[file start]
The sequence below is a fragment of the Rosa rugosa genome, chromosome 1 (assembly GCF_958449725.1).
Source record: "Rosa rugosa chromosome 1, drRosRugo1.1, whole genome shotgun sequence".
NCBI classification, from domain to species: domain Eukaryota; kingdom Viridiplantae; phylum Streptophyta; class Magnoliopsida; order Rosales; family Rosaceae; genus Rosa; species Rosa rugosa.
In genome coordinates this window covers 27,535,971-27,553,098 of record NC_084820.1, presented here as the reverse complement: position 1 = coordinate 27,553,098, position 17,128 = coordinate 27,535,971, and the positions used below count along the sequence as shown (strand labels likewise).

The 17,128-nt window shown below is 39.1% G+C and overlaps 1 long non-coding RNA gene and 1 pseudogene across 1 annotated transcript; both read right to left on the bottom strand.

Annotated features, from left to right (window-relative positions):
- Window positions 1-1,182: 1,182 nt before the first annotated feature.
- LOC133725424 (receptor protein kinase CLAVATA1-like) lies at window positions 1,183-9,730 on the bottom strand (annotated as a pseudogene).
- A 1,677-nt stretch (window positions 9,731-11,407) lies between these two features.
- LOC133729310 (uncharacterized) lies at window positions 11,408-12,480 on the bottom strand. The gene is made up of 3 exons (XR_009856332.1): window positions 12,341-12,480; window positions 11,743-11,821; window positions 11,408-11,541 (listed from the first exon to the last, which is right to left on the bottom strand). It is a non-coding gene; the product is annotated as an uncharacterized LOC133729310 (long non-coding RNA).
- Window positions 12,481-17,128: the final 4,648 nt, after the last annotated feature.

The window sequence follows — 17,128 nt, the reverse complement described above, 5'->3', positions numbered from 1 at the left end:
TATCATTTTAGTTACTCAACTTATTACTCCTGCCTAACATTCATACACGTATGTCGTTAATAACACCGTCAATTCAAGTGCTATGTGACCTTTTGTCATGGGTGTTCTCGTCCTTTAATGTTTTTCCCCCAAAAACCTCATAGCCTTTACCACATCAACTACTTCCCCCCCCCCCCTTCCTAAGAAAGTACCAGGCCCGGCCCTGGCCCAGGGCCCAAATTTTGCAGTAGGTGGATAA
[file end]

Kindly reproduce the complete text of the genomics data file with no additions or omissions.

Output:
The sequence below is a fragment of the Rosa rugosa genome, chromosome 1 (assembly GCF_958449725.1).
Source record: "Rosa rugosa chromosome 1, drRosRugo1.1, whole genome shotgun sequence".
NCBI classification, from domain to species: domain Eukaryota; kingdom Viridiplantae; phylum Streptophyta; class Magnoliopsida; order Rosales; family Rosaceae; genus Rosa; species Rosa rugosa.
In genome coordinates this window covers 27,535,971-27,553,098 of record NC_084820.1, presented here as the reverse complement: position 1 = coordinate 27,553,098, position 17,128 = coordinate 27,535,971, and the positions used below count along the sequence as shown (strand labels likewise).

The 17,128-nt window shown below is 39.1% G+C and overlaps 1 long non-coding RNA gene and 1 pseudogene across 1 annotated transcript; both read right to left on the bottom strand.

Annotated features, from left to right (window-relative positions):
- Window positions 1-1,182: 1,182 nt before the first annotated feature.
- LOC133725424 (receptor protein kinase CLAVATA1-like) lies at window positions 1,183-9,730 on the bottom strand (annotated as a pseudogene).
- A 1,677-nt stretch (window positions 9,731-11,407) lies between these two features.
- LOC133729310 (uncharacterized) lies at window positions 11,408-12,480 on the bottom strand. The gene is made up of 3 exons (XR_009856332.1): window positions 12,341-12,480; window positions 11,743-11,821; window positions 11,408-11,541 (listed from the first exon to the last, which is right to left on the bottom strand). It is a non-coding gene; the product is annotated as an uncharacterized LOC133729310 (long non-coding RNA).
- Window positions 12,481-17,128: the final 4,648 nt, after the last annotated feature.

The window sequence follows — 17,128 nt, the reverse complement described above, 5'->3', positions numbered from 1 at the left end:
TATCATTTTAGTTACTCAACTTATTACTCCTGCCTAACATTCATACACGTATGTCGTTAATAACACCGTCAATTCAAGTGCTATGTGACCTTTTGTCATGGGTGTTCTCGTCCTTTAATGTTTTTCCCCCAAAAACCTCATAGCCTTTACCACATCAACTACTTCCCCCCCCCCCCTTCCTAAGAAAGTACCAGGCCCGGCCCTGGCCCAGGGCCCAAATTTTGCAGTAGGTGGATAA